Yesterday numerous websites, including this one, joined together in the largest coordinated Internet blackout in history to protest two bills currently before Congress: Stop Online Piracy Act (SOPA) (House version) and PIPA (Senate) version. These bills would fundamentally change the Internet as we know it. SOPA would give the government the power to shut down any Internet site under the guise of copyright enforcement. For example, if someone complained to the government that was violating his/her copyrighted material, the government could shut down the site immediately. The potential for abuse and government-sponsored censorship should be obvious. Online piracy and copyright infringement are problems that we need to address, but these bills are not the right approach.

The good news? Our protest and the lead-up publicity seem to have worked. Concerned citizens like you lit Washington up with emails and phone calls telling their representatives to vote NO on these bills. As a result, our representatives overall have a better understanding of the issues involved. According to an email I received, last week only 5 Senators publically opposed PIPA. Now that number is up to at least 35. The Obama Administration has expressed its disapproval of the bills, which suggests a potential veto even if Congress does pass the bills. The House has chosen to postpone action on the bill pending further debate and study. We haven’t won yet, but things are looking much better for all fans of a free Internet and the First Amendment.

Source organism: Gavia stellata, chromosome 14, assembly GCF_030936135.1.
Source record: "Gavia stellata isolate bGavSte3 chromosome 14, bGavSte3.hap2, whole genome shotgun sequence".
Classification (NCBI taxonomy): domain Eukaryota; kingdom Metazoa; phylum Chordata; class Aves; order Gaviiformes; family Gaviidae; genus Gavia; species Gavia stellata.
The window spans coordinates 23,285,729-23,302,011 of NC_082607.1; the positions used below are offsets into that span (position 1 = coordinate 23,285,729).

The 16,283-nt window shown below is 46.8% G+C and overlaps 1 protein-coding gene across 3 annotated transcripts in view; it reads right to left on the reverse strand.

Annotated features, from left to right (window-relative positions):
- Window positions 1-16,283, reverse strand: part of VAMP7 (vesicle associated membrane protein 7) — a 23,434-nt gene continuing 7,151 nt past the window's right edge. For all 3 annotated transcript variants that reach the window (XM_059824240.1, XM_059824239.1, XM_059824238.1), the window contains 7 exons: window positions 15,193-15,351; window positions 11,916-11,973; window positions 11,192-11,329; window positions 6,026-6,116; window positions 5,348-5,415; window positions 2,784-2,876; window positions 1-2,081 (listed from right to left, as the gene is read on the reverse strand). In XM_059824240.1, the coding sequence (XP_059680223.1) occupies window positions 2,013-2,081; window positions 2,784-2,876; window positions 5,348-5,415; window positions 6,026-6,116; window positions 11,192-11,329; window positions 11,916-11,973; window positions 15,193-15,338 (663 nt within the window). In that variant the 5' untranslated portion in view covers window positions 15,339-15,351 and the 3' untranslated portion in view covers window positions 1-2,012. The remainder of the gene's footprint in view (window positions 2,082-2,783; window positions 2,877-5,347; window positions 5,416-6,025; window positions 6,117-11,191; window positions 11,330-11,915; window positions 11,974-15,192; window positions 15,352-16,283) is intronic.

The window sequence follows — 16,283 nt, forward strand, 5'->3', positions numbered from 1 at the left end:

If you haven’t already, please visit American Censorship to contact your representatives in the Senate and House and share your concerns.

Island of Misfit Voters

I have a problem. (quit snickering!) I’m interested in politics, but my views don’t really fit with any particular party. You’ve probably noticed that I generally vote Democrat and lean liberal, but on a few issues I align better with the Republicans and am quite conservative. I also line up with many parts of the Green Party platform. It’s frustrating. It means that whenever I vote for someone, I know that my candidate holds views that I don’t like and might vote in ways that I don’t like.